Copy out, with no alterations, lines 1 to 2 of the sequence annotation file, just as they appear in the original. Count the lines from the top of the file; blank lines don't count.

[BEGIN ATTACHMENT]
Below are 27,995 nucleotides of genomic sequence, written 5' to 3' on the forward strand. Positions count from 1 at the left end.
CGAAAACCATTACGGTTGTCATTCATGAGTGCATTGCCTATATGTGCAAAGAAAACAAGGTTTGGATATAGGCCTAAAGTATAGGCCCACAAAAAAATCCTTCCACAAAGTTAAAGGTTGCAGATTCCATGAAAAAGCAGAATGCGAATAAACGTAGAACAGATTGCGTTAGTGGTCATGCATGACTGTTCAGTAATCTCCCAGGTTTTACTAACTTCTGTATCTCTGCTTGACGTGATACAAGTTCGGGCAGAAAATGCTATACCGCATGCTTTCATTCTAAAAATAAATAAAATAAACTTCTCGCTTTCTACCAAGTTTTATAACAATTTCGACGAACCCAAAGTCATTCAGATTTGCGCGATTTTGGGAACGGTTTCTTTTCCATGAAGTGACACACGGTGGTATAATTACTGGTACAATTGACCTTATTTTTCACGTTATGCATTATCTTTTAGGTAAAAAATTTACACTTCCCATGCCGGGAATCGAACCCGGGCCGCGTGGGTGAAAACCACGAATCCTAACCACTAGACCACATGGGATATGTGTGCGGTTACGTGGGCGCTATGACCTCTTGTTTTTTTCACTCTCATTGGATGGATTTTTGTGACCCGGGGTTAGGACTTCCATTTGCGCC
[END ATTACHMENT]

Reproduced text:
Below are 27,995 nucleotides of genomic sequence, written 5' to 3' on the forward strand. Positions count from 1 at the left end.
CGAAAACCATTACGGTTGTCATTCATGAGTGCATTGCCTATATGTGCAAAGAAAACAAGGTTTGGATATAGGCCTAAAGTATAGGCCCACAAAAAAATCCTTCCACAAAGTTAAAGGTTGCAGATTCCATGAAAAAGCAGAATGCGAATAAACGTAGAACAGATTGCGTTAGTGGTCATGCATGACTGTTCAGTAATCTCCCAGGTTTTACTAACTTCTGTATCTCTGCTTGACGTGATACAAGTTCGGGCAGAAAATGCTATACCGCATGCTTTCATTCTAAAAATAAATAAAATAAACTTCTCGCTTTCTACCAAGTTTTATAACAATTTCGACGAACCCAAAGTCATTCAGATTTGCGCGATTTTGGGAACGGTTTCTTTTCCATGAAGTGACACACGGTGGTATAATTACTGGTACAATTGACCTTATTTTTCACGTTATGCATTATCTTTTAGGTAAAAAATTTACACTTCCCATGCCGGGAATCGAACCCGGGCCGCGTGGGTGAAAACCACGAATCCTAACCACTAGACCACATGGGATATGTGTGCGGTTACGTGGGCGCTATGACCTCTTGTTTTTTTCACTCTCATTGGATGGATTTTTGTGACCCGGGGTTAGGACTTCCATTTGCGCC